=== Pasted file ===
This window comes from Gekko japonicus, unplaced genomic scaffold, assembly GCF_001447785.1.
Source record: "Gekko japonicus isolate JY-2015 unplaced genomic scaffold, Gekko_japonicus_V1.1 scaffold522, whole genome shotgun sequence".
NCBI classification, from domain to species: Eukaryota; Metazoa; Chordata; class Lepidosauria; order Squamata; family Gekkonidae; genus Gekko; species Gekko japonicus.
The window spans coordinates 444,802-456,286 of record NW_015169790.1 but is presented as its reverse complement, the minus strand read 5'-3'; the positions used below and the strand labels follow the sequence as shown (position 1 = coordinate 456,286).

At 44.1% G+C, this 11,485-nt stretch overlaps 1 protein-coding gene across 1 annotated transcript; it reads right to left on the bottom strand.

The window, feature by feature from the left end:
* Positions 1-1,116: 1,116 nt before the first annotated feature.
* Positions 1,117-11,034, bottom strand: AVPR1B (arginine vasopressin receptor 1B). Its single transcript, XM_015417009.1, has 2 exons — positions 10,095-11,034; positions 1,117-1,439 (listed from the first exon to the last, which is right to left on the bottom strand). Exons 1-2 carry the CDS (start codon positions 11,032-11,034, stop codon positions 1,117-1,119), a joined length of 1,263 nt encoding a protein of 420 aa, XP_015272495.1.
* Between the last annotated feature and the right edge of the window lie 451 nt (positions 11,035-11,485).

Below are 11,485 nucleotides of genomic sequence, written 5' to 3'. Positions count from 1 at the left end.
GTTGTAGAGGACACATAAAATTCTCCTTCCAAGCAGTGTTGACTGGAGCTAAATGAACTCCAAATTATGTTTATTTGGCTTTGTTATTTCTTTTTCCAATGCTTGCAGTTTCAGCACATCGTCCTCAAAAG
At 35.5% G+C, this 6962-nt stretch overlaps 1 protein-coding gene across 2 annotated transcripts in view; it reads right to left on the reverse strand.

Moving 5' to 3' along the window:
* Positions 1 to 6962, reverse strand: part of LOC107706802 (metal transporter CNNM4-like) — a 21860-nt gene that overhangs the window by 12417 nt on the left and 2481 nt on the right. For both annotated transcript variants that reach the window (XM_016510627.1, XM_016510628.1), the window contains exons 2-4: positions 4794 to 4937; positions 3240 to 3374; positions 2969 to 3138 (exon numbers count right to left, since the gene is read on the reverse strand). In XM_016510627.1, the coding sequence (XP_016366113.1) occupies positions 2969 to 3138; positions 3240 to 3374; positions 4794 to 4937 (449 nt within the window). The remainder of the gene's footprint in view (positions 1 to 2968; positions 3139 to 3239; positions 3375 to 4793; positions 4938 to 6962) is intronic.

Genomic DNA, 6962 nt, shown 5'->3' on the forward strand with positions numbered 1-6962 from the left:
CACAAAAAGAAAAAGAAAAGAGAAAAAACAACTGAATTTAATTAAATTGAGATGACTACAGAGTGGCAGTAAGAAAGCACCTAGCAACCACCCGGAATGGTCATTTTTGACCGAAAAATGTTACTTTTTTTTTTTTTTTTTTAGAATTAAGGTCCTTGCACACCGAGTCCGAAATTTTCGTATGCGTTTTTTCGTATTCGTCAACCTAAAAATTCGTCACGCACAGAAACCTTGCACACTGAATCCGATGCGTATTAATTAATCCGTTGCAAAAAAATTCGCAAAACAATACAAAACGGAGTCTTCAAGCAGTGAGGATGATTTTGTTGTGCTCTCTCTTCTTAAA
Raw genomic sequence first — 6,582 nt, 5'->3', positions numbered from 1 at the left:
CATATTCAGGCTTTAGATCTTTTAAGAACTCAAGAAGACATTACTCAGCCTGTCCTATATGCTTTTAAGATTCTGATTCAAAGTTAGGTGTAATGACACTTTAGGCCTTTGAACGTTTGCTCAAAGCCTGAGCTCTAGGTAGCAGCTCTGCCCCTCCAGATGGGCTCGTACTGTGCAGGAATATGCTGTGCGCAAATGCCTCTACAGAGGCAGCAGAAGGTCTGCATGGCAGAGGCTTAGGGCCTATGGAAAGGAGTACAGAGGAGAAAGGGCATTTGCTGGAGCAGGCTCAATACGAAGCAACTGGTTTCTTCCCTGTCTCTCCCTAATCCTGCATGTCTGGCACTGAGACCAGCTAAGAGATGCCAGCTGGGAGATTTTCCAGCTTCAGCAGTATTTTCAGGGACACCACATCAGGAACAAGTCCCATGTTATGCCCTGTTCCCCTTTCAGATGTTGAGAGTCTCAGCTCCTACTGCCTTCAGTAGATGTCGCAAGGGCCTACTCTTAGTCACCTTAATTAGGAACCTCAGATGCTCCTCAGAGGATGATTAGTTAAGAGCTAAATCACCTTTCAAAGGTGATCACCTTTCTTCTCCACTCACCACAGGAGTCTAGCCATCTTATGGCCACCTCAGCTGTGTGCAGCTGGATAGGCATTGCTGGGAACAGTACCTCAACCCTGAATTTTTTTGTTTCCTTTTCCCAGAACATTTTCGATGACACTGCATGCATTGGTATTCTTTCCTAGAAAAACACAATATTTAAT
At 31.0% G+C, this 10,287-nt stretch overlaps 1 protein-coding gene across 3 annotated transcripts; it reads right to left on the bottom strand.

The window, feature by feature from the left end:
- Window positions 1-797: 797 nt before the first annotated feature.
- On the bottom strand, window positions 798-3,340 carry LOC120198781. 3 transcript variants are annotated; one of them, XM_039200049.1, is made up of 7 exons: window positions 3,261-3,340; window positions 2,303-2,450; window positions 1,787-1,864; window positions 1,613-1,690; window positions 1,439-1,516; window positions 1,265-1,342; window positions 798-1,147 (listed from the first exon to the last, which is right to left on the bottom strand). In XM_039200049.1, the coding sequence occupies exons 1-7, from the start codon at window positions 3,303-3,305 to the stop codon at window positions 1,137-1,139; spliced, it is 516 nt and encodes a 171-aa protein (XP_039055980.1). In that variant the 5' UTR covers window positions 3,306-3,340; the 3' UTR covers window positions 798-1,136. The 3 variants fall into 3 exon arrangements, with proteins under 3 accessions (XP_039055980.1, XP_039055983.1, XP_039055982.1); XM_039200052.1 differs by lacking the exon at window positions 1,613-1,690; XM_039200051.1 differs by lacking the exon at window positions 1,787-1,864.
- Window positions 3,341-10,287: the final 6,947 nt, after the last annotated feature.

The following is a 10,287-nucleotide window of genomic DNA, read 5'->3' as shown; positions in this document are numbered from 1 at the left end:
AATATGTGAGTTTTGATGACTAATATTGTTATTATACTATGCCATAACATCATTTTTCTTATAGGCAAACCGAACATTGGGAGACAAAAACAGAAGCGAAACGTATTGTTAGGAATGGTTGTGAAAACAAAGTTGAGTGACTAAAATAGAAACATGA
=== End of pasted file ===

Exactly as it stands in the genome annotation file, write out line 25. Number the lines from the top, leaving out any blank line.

AATATGTGAGTTTTGATGACTAATATTGTTATTATACTATGCCATAACATCATTTTTCTTATAGGCAAACCGAACATTGGGAGACAAAAACAGAAGCGAAACGTATTGTTAGGAATGGTTGTGAAAACAAAGTTGAGTGACTAAAATAGAAACATGA